Kirsten has has already achieved a Master of Fine Arts in Textiles; Bachelor of Arts in Anthropology and Sociology, Graduate Diploma in Indigenous Development, and a Postgraduate Diploma in Anthropology. She is also a practicing textile artist, upcycler, and (when she can fit it into her schedule) guest tutor at Stitch Kitchen.
Her latest research project aims to investigate current textile practitioners utilizing clothing upcycling as a component of their practice. It will shed light on issues such as:
In recent years, upcycling has become well known term, used by amateur home sewists to high end designers, textile artists, bloggers, authors and reporters, as reworking clothing has become popular across a wide cross section of ages, lifestyles and cultural backgrounds.
Kirsten has defined ‘upcycling clothing’ as: a practice which utilizes second-hand textiles to create new and original garments. She has defined ‘practice’ as: the making, marketing, displaying, interaction and exchange of upcycled clothing and textiles.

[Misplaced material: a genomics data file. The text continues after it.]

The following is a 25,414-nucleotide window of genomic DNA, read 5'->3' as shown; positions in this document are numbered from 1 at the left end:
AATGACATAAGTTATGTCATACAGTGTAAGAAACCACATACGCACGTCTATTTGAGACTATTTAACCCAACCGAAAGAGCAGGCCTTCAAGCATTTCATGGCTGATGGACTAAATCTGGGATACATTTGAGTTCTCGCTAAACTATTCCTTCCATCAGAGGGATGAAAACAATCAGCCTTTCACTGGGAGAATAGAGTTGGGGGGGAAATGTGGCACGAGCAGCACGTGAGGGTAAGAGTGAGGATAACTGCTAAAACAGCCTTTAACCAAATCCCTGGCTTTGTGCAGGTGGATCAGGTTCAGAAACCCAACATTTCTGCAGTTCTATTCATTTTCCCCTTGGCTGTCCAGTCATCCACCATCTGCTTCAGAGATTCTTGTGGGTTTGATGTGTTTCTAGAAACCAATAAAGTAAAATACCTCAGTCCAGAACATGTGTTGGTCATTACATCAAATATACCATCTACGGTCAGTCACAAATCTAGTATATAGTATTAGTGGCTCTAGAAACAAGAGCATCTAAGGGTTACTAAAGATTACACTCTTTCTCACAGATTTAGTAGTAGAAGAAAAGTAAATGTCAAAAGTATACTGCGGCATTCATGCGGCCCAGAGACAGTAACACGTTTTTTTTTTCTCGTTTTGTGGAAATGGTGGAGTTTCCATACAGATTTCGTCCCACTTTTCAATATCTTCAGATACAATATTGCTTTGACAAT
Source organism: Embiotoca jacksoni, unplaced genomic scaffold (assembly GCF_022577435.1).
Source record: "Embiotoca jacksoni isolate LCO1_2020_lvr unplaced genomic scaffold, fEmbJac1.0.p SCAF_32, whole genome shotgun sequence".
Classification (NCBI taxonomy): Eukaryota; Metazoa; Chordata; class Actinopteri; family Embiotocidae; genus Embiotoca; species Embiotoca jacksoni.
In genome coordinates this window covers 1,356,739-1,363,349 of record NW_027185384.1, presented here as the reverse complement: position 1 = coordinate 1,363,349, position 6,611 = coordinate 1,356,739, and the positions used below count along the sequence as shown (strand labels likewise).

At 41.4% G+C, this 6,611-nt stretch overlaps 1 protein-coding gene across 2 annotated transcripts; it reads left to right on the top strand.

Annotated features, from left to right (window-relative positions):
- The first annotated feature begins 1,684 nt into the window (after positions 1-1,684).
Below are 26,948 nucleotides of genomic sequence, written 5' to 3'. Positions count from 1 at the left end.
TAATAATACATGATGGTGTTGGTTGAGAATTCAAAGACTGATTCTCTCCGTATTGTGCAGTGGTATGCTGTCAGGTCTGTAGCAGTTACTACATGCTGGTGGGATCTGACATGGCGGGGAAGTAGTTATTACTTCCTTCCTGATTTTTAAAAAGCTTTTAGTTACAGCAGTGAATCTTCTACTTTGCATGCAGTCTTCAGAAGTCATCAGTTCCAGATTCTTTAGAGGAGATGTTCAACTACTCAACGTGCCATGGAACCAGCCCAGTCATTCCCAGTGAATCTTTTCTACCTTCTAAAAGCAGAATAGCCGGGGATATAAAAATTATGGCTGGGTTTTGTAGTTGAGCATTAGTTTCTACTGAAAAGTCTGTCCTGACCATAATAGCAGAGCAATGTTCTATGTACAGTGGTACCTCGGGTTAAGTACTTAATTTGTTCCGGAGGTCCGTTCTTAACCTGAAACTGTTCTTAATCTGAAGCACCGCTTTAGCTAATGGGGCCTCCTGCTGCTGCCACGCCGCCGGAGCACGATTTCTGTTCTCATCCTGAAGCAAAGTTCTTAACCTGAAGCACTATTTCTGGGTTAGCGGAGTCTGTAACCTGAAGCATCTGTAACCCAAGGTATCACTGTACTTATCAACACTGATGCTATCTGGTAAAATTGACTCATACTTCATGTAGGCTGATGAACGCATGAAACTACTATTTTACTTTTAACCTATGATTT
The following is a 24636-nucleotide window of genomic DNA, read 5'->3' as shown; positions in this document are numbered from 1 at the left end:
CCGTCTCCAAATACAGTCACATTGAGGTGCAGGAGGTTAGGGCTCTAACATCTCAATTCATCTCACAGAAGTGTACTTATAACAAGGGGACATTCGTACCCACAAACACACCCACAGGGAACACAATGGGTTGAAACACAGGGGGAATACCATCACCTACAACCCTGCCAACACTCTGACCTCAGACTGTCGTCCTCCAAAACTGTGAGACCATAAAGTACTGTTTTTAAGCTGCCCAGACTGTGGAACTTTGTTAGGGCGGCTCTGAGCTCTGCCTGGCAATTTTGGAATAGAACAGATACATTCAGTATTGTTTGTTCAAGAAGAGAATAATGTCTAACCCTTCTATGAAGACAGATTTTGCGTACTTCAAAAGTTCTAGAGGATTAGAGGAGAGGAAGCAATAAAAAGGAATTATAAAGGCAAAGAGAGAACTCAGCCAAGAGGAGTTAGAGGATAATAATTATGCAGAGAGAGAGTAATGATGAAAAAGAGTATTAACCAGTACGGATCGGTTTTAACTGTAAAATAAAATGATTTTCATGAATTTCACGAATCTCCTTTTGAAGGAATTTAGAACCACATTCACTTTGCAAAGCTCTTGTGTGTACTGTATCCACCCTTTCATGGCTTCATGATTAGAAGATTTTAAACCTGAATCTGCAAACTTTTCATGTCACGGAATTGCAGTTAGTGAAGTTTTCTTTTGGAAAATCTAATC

From her own experience, Kirsten believes practitioners may upcycle for a variety of interrelated reasons such as enriching their and others lives, DIY, sustainability, affordability, beauty, politics, aesthetics, experimentation, and self-differentiation.
As part of the study, Kirsten will be organising a public forum, where participants in the study will share with the wider community, their inspiration and creations. The role of upcycling within the wider context of the fashion industry will also be highlighted in this forum to be held on Wednesday 24th April, coinciding with international Fashion Revolution Day. This forum is open the public, and will be a fascinating insight into this increasingly popular practice. For more information about the seminar, please email Kirsten: email@example.com
We are each looking forward to taking part in this fantastic research, and seeing how it will highlight the value of repurposing clothing, not only personally, but in understanding and enriching our ever changing culture of fashion.
Would you like to be part of this study?